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News | Sept. 21, 2022

North Country airport hosts NHARNG Black Hawk helicopter, crew, for open house

By Tech. Sgt. Charles Johnston

Berlin Regional Airport, a spartan airstrip nestled near the White Mountains, hosted an open house for the New Hampshire Army National Guard and area residents last Friday.
North Country locals lined the runway to welcome a Black Hawk helicopter from Charlie Company, 238th Aviation (Medevac) as it touched down—an appearance requested by Marcel Leveille, the airport manager.
Local residents have expressed concerns about noise levels, if a proposed lease agreement between the NHARNG and the airport is consummated. The facility’s location has been identified as ideal for aerial rescue operations, maintenance, and training in the area.
“I think they got to see the Black Hawk wasn’t as noisy as they thought it would be,” said Leveille, who made sure attendees were present to witness the landing. “They also got to meet with pilots, if they had concerns.”
NH Adjutant Gen. David Mikolaities and the flight crew mingled with attendees to answer questions about the aircraft and plans to build a new hangar there.
“We’re trying to simulate a deployed environment through training and reps in the geography of the White Mountain National Forest,” Mikolaities said. “This can also be an economic driver to help the airport and the town.”
For two hours, people excitedly snapped selfies with soldiers and the helicopter. Attendees, including a group of K-6 students from nearby Milan Village School, were also treated to an in-close view of the cockpit and controls.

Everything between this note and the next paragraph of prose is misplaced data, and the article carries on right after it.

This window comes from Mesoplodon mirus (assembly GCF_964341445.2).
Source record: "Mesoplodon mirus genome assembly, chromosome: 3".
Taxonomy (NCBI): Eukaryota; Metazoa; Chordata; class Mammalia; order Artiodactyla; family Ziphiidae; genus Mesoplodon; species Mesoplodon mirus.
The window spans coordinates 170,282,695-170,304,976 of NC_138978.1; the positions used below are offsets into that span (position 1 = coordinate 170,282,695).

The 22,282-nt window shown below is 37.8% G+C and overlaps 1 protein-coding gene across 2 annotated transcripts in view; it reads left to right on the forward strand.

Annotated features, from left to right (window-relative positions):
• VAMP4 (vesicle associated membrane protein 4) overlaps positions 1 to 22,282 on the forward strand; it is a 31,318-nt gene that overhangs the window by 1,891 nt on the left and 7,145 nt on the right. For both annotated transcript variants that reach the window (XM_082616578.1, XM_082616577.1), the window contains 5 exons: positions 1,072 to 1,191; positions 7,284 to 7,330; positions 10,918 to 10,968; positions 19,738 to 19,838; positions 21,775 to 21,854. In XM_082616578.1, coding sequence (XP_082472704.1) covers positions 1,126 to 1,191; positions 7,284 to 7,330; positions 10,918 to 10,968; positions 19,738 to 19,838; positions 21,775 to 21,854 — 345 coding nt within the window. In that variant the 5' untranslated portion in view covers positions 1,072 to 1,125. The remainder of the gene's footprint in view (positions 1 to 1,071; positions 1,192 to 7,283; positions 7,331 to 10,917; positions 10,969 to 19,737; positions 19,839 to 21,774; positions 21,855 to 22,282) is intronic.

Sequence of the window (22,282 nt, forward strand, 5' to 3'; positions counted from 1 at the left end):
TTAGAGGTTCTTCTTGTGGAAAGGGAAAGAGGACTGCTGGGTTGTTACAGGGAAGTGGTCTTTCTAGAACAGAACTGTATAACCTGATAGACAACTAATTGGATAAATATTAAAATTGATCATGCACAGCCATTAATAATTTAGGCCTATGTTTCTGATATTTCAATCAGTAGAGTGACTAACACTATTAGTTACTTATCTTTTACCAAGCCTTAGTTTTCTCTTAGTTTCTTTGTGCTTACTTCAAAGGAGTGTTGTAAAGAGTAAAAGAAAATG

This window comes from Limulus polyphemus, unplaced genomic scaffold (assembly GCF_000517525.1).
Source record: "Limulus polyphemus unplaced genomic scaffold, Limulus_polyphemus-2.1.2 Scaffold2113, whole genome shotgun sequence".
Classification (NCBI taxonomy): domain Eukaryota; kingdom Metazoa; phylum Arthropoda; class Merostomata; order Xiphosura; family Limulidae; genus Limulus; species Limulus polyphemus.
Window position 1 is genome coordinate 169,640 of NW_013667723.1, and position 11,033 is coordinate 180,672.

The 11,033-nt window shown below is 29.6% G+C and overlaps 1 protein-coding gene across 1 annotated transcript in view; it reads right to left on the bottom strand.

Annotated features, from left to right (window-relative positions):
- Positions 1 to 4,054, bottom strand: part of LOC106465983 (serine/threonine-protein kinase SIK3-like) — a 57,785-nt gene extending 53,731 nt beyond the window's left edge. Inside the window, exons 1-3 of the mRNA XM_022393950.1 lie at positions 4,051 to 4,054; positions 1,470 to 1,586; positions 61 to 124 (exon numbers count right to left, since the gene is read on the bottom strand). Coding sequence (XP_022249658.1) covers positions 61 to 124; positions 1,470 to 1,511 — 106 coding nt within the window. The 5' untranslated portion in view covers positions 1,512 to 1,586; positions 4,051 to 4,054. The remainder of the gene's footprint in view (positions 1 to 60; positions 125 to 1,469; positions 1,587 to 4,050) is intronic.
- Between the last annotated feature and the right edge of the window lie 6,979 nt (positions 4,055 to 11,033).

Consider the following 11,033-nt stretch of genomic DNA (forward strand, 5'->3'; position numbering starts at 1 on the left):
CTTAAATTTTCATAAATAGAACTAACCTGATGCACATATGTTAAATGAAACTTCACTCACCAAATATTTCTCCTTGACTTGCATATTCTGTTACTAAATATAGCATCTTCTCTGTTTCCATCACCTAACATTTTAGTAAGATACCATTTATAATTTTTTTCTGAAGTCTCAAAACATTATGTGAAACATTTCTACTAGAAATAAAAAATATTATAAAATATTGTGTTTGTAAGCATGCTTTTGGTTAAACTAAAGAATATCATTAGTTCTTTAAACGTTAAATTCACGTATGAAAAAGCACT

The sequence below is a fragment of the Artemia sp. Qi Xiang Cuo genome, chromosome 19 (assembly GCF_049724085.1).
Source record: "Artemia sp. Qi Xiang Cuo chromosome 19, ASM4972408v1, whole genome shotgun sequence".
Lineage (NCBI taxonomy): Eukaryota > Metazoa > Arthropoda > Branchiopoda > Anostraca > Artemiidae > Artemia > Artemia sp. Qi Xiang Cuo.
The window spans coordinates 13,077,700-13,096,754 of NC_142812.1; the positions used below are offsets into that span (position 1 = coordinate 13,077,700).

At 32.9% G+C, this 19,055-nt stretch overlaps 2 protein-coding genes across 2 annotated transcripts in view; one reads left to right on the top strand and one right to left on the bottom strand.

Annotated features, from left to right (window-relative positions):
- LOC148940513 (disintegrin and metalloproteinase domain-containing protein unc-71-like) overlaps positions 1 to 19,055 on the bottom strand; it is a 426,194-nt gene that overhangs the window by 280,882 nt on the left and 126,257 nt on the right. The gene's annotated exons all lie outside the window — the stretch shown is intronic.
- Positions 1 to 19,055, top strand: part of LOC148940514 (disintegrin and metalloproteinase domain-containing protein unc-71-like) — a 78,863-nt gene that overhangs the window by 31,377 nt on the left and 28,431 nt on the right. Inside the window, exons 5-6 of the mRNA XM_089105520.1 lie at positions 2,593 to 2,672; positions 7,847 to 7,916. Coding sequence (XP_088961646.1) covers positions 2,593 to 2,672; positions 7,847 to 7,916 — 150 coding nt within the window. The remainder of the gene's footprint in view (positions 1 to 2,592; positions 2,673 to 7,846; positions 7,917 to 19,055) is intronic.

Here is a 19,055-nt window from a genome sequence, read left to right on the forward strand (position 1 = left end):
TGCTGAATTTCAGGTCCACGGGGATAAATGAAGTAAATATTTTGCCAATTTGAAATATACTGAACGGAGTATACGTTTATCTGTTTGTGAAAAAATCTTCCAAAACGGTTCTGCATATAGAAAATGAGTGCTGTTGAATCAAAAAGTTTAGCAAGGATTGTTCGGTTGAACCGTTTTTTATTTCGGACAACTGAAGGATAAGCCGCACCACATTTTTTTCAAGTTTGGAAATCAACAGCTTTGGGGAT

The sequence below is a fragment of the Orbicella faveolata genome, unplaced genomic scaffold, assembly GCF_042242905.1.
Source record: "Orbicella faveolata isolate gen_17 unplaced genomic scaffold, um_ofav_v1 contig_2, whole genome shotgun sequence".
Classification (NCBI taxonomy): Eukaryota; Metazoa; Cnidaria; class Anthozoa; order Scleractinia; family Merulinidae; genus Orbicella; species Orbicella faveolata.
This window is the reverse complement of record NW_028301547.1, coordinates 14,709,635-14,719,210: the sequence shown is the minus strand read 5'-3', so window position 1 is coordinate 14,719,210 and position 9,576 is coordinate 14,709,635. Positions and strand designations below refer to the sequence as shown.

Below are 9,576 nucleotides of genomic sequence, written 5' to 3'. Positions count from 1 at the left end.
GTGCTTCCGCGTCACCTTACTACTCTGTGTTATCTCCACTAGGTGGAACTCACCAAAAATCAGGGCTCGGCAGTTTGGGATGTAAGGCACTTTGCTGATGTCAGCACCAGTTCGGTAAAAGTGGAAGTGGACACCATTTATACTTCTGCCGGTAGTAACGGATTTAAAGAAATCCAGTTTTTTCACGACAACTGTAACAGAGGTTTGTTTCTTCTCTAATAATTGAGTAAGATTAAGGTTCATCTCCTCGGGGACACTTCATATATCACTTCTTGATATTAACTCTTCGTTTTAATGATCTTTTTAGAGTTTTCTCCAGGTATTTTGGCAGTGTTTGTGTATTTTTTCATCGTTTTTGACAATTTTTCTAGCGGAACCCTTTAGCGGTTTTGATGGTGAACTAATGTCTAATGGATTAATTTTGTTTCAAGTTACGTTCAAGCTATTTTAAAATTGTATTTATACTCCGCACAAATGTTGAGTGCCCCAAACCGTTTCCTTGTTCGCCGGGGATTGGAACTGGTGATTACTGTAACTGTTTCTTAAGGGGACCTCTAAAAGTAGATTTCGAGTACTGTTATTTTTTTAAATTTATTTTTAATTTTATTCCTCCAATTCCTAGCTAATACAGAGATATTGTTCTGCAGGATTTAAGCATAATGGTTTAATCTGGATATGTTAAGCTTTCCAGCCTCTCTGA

Berlin’s mayor shared in the enthusiasm.
“The amount of fuel they’re going to purchase from the airport authority will make this airport totally self-sufficient,” Paul Grenier said.
Crowd support was overwhelmingly positive.
Kevin Masters, local resident and Air Force veteran, said the airport is currently underutilized and would benefit from an increased Guard presence.
“If it’s going to be for mountain rescue, it’s a lot closer to where they need it,” Masters said.
Esther Gilbert of Berlin was optimistic about the potential financial benefits.
“We need something to help our economy,” Gilbert said. “I think it’s a nice idea.”
At least one Milan homeowner was skeptical.
Bonnie Hamel called the open house a “dog and pony show,” and said the proposal lacks an official noise study. She owns a horse property near the runway and explained the helicopters frighten them.
Although the airport is geographically in the town of Milan, it is owned by the neighboring city of Berlin. Hamel said the proposal’s support stems mostly from those more insulated from noise, vibration, and usage frequency.
“I’m in support of our military, but I’m not sure what the benefit is yet,” she said. “I’ve got somebody intruding on my peace and quiet on Earth.”
Others scoffed at such concerns.
“The tractors make more noise than [guardsmen],” said Scott Briere, Milan firefighter and airport employee.
“It’s better than the four-wheelers,” commented Melvin French of Gorham, which drew laughter from attendees.
While Mayor Grenier supports the proposal, he said he takes the criticism seriously.
“I don’t want to minimize the issues these people have, so we’re going to work to make sure there aren’t any,” Grenier said. “The general and I are committed to addressing any residential concerns that may arise.”
Mikolaities specified that future training and operations would always be conducted with a “fly neighborly” mindset. Pilots would fly runway approaches most considerate of nearby homes, for example.
“We want to be good community partners while affording guardsmen the opportunity to train up here,” Mikolaities said.